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Page Nomenclature

g = gravity, 32.2 ft/sec-sec

H = height of c.g. above datum, in.

= mu = coefficient of friction

SF = rollover safety factor, %

SUV = sport utility vehicle

T = wheel track, in.


Rollover safety factor

It is now useful to further discuss the concept of safety factor, SF. Safety factor, in engineering, refers to the number of times better the specifications are to be assigned to a part, than those specifications that part needs to minimally do the job assigned. A bolt, for example may have to carry a load of 1000 pounds, but one may be fitted strong enough to handle 3000 pounds. The bolt is then said to have a safety factor of 3. Safety factor therefore makes a part more reliable.

I wish I could say it was possible to have a rollover safety factor of 3, but it isn't. The physics of the problem tell us that, given the dimensional restraint of 80 inch vehicle width and practical minimum ground clearance, about all that can be done with cars is a SF less than or equal to 75%. It will be seen by calculation that SF is far less, possibly inadequate, for most SUVs. 

You may skip this paragraph, if desired. Explaining safety factor is best done not by description, but by vector analysis. Achieving 75% is not easy and I don't know if any Big Three cars can approach it. To give 75% some meaning, this really translates into 1.75 x . And that turns out to equal 1.3 g. If a car could somehow be able to boost its grip on the road, that is, increase from 0.75 to 1.3, it would be able to overspeed  through a curve fast enough to generate 1.3 g centrifugal force and not tip. But since is fixed at a maximum of about 0.75, the car will surely slide, not tip. Even though the car itself could take more centrifugal force, the tire-to-road, friction gives up and the car slides. This is what we want. Mathematically speaking, V sub t is greater than or equal to V sub s, where V = velocity, t is tipover and s is sliding. The reason for this explanation is to satisfy those who need to be assured that the formulae are rational and that they have merit. SF is not an imaginary concept; it has real world value because it accurately predicts whether a vehicle will tip or remain upright when it is mishandled.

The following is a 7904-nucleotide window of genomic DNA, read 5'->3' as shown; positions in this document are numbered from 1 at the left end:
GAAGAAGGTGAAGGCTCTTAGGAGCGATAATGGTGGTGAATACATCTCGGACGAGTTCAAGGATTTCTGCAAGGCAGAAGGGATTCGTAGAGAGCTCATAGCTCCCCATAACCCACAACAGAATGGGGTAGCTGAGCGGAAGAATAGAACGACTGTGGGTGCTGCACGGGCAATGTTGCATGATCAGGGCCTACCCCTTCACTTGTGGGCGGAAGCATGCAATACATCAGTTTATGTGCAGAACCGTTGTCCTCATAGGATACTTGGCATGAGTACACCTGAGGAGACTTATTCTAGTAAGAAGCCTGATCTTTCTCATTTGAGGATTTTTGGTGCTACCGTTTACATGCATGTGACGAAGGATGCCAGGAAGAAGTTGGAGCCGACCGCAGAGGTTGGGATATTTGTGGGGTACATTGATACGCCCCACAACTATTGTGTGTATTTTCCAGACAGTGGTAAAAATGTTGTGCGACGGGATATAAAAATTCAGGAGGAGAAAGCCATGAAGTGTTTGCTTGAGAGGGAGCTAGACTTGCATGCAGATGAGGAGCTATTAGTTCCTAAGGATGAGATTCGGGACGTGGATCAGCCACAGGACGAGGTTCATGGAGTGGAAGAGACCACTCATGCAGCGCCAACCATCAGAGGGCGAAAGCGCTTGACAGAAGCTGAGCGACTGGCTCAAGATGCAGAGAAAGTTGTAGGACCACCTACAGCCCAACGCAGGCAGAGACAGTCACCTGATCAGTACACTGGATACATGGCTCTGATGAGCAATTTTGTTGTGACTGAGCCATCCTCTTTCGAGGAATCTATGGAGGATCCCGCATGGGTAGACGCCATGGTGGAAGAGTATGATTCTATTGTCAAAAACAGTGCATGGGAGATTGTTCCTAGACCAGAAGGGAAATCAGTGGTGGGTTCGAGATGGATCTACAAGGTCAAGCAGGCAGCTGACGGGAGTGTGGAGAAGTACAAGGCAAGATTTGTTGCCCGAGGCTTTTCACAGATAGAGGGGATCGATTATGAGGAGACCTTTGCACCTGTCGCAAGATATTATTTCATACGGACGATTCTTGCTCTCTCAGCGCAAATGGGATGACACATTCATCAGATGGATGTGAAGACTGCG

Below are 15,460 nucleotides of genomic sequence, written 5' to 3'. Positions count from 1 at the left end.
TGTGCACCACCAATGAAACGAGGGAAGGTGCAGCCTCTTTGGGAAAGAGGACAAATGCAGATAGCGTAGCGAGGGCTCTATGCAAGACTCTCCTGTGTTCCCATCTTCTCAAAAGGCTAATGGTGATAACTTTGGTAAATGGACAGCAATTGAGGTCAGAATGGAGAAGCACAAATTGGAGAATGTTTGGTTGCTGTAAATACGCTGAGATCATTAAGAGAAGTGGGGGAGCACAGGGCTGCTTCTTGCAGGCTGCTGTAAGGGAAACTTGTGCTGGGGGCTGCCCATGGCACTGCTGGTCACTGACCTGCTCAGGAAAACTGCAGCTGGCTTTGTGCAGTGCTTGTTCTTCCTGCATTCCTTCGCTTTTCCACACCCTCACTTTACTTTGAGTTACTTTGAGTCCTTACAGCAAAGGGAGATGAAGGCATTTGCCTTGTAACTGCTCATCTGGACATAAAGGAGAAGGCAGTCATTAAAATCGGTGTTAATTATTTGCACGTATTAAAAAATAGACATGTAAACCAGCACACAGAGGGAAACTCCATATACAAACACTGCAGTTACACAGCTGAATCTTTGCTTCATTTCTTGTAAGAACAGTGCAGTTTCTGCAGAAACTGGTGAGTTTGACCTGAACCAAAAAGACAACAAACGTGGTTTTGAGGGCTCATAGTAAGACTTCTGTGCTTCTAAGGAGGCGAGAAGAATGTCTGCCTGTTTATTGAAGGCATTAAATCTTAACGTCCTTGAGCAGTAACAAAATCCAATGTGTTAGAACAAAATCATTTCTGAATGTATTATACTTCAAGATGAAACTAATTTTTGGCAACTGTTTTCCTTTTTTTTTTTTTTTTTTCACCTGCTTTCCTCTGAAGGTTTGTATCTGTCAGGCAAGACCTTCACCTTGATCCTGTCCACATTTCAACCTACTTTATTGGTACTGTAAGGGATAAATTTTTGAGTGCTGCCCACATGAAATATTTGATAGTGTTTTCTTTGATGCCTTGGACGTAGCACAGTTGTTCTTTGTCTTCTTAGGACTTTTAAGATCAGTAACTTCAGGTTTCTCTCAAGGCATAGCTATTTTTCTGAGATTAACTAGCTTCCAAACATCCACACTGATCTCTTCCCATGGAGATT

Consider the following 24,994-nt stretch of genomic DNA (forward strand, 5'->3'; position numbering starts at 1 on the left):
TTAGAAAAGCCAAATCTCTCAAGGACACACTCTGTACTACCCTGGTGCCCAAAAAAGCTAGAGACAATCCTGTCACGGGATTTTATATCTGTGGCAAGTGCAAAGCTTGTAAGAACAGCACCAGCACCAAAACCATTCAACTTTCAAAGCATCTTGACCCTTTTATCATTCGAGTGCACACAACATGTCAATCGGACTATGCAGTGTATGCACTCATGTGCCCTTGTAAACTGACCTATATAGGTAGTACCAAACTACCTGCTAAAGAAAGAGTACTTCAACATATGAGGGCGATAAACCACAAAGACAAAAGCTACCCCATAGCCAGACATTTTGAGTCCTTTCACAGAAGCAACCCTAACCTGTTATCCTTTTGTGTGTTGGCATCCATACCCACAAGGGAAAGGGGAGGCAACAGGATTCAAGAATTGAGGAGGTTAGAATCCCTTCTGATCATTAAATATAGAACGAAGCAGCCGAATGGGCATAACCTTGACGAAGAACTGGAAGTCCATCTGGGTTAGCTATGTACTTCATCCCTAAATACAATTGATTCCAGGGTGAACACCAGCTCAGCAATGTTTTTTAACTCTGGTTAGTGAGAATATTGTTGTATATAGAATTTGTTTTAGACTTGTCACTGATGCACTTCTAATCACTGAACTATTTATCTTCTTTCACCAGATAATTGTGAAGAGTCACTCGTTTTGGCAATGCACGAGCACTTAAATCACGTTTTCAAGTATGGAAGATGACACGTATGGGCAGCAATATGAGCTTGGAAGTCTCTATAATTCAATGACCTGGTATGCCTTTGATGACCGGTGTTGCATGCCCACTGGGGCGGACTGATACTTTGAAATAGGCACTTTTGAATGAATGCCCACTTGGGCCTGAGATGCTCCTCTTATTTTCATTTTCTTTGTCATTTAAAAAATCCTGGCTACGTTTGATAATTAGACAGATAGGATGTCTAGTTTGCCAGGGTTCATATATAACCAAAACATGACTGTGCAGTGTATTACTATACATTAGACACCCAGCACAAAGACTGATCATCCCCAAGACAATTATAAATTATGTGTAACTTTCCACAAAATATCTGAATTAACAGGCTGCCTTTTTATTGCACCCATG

The safety factor equations will yield anything from a negative SF, 0, to a positive SF. Units of SF are expressed in %. A table will follow below the formulae to help evaluate results of calculations. 

To help with the calculations, actual examples will be used, with values substituted. The first example will be in detail. The others, abbreviated. All are important to show the effect of changing the magnitude of critical dimensions, even by relatively small values.

Lets start the math!


 Fig. 5

Obtaining dimensions of T and H

Only two measurements plugged into a simple algebraic equation are needed to determine whether or not any vehicle will tip over or slide in a situation which exceeds the physical limits of land vehicles. The same equation will yield a "safety factor" value which then can be compared with other vehicles under consideration as well as judge whether or not the anti-upsetting properties of the vehicle is sufficient to be considered safe for passenger car use. 

Note: trucks used for cargo are in a different category; professional truck drivers realize the inherent limitations of necessarily top-heavy vehicles to suit a commercial purpose; truck drivers are expected to drive much more conservatively than drivers of regular passenger cars. The rule that a vehicle be very tipover resistant applies only to those cars, SUV's, and pickup trucks that are intended for and sold for passenger car use.